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Friendships;Parent Child Relationships;Romantic Relationships;Social Network Approval and Disapproval


Julie Hakim-Larson



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Creative Commons Attribution 4.0 International License
This work is licensed under a Creative Commons Attribution 4.0 International License.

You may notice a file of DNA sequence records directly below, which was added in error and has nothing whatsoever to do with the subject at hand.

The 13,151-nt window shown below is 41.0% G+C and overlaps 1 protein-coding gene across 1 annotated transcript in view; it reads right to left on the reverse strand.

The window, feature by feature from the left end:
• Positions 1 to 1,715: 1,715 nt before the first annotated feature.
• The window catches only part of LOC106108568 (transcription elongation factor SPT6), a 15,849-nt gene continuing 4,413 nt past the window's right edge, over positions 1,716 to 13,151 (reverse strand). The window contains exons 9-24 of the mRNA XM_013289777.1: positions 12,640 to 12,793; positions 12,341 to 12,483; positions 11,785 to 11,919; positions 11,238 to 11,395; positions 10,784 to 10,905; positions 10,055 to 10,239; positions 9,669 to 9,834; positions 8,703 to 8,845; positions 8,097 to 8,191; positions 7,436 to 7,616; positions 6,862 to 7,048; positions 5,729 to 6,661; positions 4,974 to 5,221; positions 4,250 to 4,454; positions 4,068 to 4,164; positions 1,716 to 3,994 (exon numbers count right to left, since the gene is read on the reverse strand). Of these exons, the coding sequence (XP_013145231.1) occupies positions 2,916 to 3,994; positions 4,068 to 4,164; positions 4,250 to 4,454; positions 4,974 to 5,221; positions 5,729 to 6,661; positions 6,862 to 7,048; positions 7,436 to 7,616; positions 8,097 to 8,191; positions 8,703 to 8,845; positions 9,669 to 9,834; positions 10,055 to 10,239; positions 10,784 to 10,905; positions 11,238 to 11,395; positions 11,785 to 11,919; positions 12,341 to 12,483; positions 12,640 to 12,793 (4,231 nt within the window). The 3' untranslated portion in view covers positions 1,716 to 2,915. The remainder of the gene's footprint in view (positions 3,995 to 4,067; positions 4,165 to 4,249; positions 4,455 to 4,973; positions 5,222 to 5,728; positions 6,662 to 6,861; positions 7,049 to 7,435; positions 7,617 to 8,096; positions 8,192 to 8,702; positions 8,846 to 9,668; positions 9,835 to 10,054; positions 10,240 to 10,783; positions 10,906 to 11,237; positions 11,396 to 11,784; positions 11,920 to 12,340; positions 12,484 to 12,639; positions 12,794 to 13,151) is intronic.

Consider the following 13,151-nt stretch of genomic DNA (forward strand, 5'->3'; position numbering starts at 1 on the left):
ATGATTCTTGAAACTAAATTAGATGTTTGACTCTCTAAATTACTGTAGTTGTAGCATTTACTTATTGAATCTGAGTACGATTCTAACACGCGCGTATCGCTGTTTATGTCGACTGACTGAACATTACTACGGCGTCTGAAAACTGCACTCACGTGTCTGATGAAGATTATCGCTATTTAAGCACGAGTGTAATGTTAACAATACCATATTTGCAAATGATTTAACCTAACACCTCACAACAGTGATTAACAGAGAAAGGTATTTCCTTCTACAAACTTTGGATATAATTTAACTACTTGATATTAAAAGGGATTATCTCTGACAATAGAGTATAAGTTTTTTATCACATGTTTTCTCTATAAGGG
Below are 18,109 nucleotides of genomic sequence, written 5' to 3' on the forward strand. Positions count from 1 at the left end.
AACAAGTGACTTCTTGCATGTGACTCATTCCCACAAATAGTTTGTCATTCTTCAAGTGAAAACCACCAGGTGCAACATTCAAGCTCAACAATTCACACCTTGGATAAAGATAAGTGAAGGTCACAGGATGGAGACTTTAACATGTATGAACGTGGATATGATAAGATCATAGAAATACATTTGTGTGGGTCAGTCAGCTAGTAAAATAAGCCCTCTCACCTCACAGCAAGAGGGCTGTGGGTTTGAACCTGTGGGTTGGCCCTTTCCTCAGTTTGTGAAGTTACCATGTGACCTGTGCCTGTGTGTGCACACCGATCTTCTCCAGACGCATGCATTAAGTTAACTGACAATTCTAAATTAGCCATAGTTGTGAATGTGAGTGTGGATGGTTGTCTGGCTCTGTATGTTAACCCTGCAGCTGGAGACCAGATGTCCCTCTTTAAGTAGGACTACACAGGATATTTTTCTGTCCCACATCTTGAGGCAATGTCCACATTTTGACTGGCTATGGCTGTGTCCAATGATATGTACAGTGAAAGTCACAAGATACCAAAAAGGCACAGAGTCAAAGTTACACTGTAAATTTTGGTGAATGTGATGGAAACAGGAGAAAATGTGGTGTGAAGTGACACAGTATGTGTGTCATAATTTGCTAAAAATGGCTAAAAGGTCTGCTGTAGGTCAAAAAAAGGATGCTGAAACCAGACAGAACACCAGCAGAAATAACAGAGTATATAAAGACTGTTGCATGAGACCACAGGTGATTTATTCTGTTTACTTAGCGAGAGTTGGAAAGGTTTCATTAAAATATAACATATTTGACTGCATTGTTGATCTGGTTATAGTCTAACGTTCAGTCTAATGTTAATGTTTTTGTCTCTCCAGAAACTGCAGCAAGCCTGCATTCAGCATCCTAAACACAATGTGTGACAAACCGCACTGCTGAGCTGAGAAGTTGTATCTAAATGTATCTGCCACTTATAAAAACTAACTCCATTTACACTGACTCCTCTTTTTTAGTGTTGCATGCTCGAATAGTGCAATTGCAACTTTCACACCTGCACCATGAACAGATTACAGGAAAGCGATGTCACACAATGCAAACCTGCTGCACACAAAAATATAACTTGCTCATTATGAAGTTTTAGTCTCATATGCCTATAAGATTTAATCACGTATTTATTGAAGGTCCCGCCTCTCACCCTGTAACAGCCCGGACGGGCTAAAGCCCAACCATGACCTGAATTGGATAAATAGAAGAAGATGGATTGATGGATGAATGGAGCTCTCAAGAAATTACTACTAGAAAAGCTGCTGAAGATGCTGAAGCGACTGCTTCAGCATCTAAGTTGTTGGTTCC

Romantic relationships occur in the context of family and friend relationships and in the context of the greater culture. Studies using a variety of methods have found that young adults are more likely to be interested in a romantic partner, have longer relationships, and have more satisfying and more loving relationships when their parents and friends approve of their romantic relationship (e.g., Parks et al., 1983 Le et al., 2010; Sinclair & Ellithorpe, 2014). Evolutionary psychology provides motives for parents and friends to form opinions and attempt to influence romantic relationships (Trivers, 1974). Developmentally, emerging and young adults navigate changing relationships with increasing importance on romantic relationships within the context of parent and friend relationships (Arnett, 2000; Erikson, 1963). The primary purpose of this study was to examine the importance that young adults place on the approval and disapproval of their parents and friends with consideration given to other potentially relevant variables (e.g., self-construal, acculturation, and social support). Two-hundred and thirty-eight participants (18-39 years old) responded online to qualitative and quantitative questions regarding their relationships. Analysis with a subsample of participants involved in romantic relationships at the time of the present study (n = 142) reiterated past research such that positive parent and friend opinion of the relationship was associated with more loving relationships. Social support from parents and friends was associated with greater importance given to parent and friend disapproval of a romantic relationship, respectively. Higher interdependent self-construal was also associated with greater importance given to parent disapproval. Acculturation was not associated with the importance placed on parent and friend approval/disapproval. Themes from conflicts with parents and friends related to romantic relationships were also identified and discussed. Frequency, but not severity, of relevant conflicts with parents was associated with the parent and the participant reports of fewer shared ideal characteristics for a romantic partner. These results have scholarly implications for understanding how parent and friend relationships impact romantic relationships within the context of cultural values. The current study provides initial support for a new measure, the Parent and Friend Influence on Romantic Relationship Decisions (PFI; Thompson, 2022a). Recommended next steps include further modification and validation of the PFI. In addition, future research on parent and friend approval/disapproval importance within the context of specific ethnic or cultural groups would likely benefit from including other potentially relevant variables such as religiosity and ethnicity of friends.

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